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Can facial wipes wreck your looks?



Published Mar 31, 2014


London - Cheap, effective and, most importantly, quick, it is no wonder cleansing wipes have become a hit with busy women.

They mean no more messing around with cotton wool or cream to take off make-up at the end of the day — you just wipe and go.

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In fact, sales of cleansing wipes have doubled in the past year. But while this might be excellent news for beauty brands, it could be bad news for our skin, causing everything from spots to wrinkles.

Experts worry that wipes don’t effectively cleanse skin and, instead, smear dirt and make-up across it.

Worse, everything from the physical act of wiping the skin to the fluid the wipes are impregnated with can cause skin problems.


Sagging eyes

Ever found yourself using a wipe to scrub at stubborn eye shadow or waterproof mascara?

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“Many women use wipes to remove eye make-up,” says cosmetic dermatologist Dr Sam Bunting. “Because the cleansing lotions can be quite mild, it may take a considerable amount of physical force to get stubborn make-up off, thus risking harming the delicate eye area.”

If you’re dragging the thin skin around your eye backwards and forwards and up and down on a regular basis, you could be prematurely ageing it.

If you must use a wipe: Opt for a product designed for the eye area, as it’s likely the cloth and the cleanser will be formulated to take more delicate skin into consideration.

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Leave the pad on the eye for a few seconds before wiping.



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“The cleansing fluid that wipes are soaked in contains surfactants — detergent-like chemicals that dissolve make-up and grime,” says Dr Bunting.

“If the surfactants are too harsh, they will irritate skin, especially as, without rinsing, some of those surfactants will be left on skin.”

That irritation can leave skin looking red or feeling sore and tight. It’s like lathering your face with soap and then not washing it off.

Moreover, while surfactants can irritate skin from a chemical perspective, if you get over-enthusiastic with a rough or textured wipe can cause irritation and even leave scratches.

If you must use a wipe: Choose one that’s developed specifically for sensitive skin, contains as few potent irritants as possible and has a very soft cloth.




“Alongside the surfactants, many of these wipes contain alcohol as this helps them cut through thick and tenacious make-up,” says Dr Bunting.

“However, while alcohol might clear stubborn lip-liner, it’s also effective at damaging skin.”

This is not ideal for anyone, but if you’re prone to dry skin, you have to be particularly careful about the wipes you use.

Dr Bunting advises anyone with rosacea or eczema to avoid wipes, as they can exacerbate conditions.

If you must use a wipe: Look for one that doesn’t contain alcohol but instead has moisturisers.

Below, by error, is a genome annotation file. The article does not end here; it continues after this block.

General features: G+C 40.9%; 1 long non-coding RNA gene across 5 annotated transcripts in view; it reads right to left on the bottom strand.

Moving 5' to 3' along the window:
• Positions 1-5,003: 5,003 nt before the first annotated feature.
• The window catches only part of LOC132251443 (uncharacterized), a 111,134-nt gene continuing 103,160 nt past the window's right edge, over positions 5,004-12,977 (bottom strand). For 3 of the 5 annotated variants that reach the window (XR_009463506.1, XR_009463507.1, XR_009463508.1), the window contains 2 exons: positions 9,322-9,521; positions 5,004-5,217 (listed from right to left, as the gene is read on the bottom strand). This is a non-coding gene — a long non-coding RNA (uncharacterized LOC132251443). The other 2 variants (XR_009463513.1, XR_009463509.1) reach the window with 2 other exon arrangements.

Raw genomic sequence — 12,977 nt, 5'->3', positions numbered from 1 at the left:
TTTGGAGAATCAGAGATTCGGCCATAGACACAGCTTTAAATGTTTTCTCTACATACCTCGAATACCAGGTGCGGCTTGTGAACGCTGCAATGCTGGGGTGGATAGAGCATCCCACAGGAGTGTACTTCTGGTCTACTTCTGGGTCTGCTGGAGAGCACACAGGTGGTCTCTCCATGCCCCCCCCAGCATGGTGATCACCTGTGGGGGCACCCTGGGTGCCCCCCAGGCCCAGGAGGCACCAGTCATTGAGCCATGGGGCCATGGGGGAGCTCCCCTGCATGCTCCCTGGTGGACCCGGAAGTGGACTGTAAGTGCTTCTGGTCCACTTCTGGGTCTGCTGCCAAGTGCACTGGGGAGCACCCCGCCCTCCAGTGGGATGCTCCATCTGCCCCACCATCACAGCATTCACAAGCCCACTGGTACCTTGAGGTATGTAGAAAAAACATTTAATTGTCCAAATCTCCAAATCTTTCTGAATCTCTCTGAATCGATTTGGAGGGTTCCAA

Even if you’re not dragging at your skin, the fact that cleansing wipes often don’t clean skin as effectively means the pricey moisturisers you slather on afterwards could be a waste of time.

Olay and L’Oreal carried out research that showed not cleansing skin thoroughly means you leave a barrier formed of dead skin and dirt. This results in less of the anti-ageing active ingredients getting to where they need to be in the skin.

In fact, one study showed 30 percent more anti-ageing ingredients made it into the skin when it was properly cleansed, meaning that even if wipes aren’t giving you more wrinkles, they’re preventing you from treating existing ones.

If you must use a wipe: Limit their use to rare occasions — no wipe will clear your skin as effectively as a proper cleanse .

If you’re using wipes regularly, you’re not getting the best from the serums and moisturisers you use afterwards.


Spots or acne acne

If you’re prone to spots or acne, a good cleansing routine should be the foundation of your regime. That means no wipes.

Not only do you run the risk of transferring bacteria around your face, rather than washing it off, but, according to Dr Bunting, if the cleansing fluid in your wipe is poorly formulated, it may clog pores and trigger breakouts.

If you must use a wipe: Try one that contains salicylic acid. This stops pores getting clogged and helps to break down blackheads — it can even have an effect on acne scarring. .


Allergic reactions

Moist environments breed bacteria, and packets of cleansing wipes must stay free of bugs.

“This means using preservatives, and the high percentages required to keen an open packet of wipes hygienic can irritate the skin and even trigger allergic reactions,” says Dr Bunting.

Worryingly, the preservative methylisothiazolinone, or MI, which can cause blistering, red rashes and swelling, is common in wipes. It is even found in wipes designed for use on babies and in intimate areas. Experts believe it could be one of the most common causes of dermatitis.

If you must use a wipe: Scrutinise the ingredients and avoid any that contain MI.

It’s also worth steering clear of those that contain fragrance (usually marked as ‘parfum’) as this is a common cause of allergy. - Daily Mail

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